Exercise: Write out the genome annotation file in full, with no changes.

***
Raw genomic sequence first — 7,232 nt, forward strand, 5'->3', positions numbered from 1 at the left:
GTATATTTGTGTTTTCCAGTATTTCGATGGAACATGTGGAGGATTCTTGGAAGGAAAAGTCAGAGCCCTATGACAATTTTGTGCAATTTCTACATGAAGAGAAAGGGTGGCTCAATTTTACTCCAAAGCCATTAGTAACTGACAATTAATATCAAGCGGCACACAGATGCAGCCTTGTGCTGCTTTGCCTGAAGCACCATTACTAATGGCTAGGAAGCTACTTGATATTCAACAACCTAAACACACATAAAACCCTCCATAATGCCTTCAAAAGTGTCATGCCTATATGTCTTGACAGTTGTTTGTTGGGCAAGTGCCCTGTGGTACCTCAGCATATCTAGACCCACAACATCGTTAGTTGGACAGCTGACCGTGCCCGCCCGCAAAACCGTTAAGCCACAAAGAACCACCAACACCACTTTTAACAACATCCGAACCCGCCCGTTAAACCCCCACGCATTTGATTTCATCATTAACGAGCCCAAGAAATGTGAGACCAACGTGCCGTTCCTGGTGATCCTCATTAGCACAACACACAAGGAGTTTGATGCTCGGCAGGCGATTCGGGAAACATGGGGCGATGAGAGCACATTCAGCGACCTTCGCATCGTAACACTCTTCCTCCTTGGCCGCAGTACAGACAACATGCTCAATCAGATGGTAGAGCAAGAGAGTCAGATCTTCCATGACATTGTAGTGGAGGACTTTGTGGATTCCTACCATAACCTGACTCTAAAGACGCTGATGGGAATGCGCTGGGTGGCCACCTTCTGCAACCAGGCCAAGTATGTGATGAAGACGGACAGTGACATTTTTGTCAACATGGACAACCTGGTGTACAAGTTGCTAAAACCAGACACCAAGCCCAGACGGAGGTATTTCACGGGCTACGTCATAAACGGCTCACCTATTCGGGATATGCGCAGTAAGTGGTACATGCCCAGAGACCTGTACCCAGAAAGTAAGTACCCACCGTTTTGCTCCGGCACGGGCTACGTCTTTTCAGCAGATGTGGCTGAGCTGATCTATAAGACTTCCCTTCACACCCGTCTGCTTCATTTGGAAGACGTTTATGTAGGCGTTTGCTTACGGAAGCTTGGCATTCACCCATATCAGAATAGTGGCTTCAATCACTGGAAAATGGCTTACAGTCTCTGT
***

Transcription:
Raw genomic sequence first — 7,232 nt, forward strand, 5'->3', positions numbered from 1 at the left:
GTATATTTGTGTTTTCCAGTATTTCGATGGAACATGTGGAGGATTCTTGGAAGGAAAAGTCAGAGCCCTATGACAATTTTGTGCAATTTCTACATGAAGAGAAAGGGTGGCTCAATTTTACTCCAAAGCCATTAGTAACTGACAATTAATATCAAGCGGCACACAGATGCAGCCTTGTGCTGCTTTGCCTGAAGCACCATTACTAATGGCTAGGAAGCTACTTGATATTCAACAACCTAAACACACATAAAACCCTCCATAATGCCTTCAAAAGTGTCATGCCTATATGTCTTGACAGTTGTTTGTTGGGCAAGTGCCCTGTGGTACCTCAGCATATCTAGACCCACAACATCGTTAGTTGGACAGCTGACCGTGCCCGCCCGCAAAACCGTTAAGCCACAAAGAACCACCAACACCACTTTTAACAACATCCGAACCCGCCCGTTAAACCCCCACGCATTTGATTTCATCATTAACGAGCCCAAGAAATGTGAGACCAACGTGCCGTTCCTGGTGATCCTCATTAGCACAACACACAAGGAGTTTGATGCTCGGCAGGCGATTCGGGAAACATGGGGCGATGAGAGCACATTCAGCGACCTTCGCATCGTAACACTCTTCCTCCTTGGCCGCAGTACAGACAACATGCTCAATCAGATGGTAGAGCAAGAGAGTCAGATCTTCCATGACATTGTAGTGGAGGACTTTGTGGATTCCTACCATAACCTGACTCTAAAGACGCTGATGGGAATGCGCTGGGTGGCCACCTTCTGCAACCAGGCCAAGTATGTGATGAAGACGGACAGTGACATTTTTGTCAACATGGACAACCTGGTGTACAAGTTGCTAAAACCAGACACCAAGCCCAGACGGAGGTATTTCACGGGCTACGTCATAAACGGCTCACCTATTCGGGATATGCGCAGTAAGTGGTACATGCCCAGAGACCTGTACCCAGAAAGTAAGTACCCACCGTTTTGCTCCGGCACGGGCTACGTCTTTTCAGCAGATGTGGCTGAGCTGATCTATAAGACTTCCCTTCACACCCGTCTGCTTCATTTGGAAGACGTTTATGTAGGCGTTTGCTTACGGAAGCTTGGCATTCACCCATATCAGAATAGTGGCTTCAATCACTGGAAAATGGCTTACAGTCTCTGT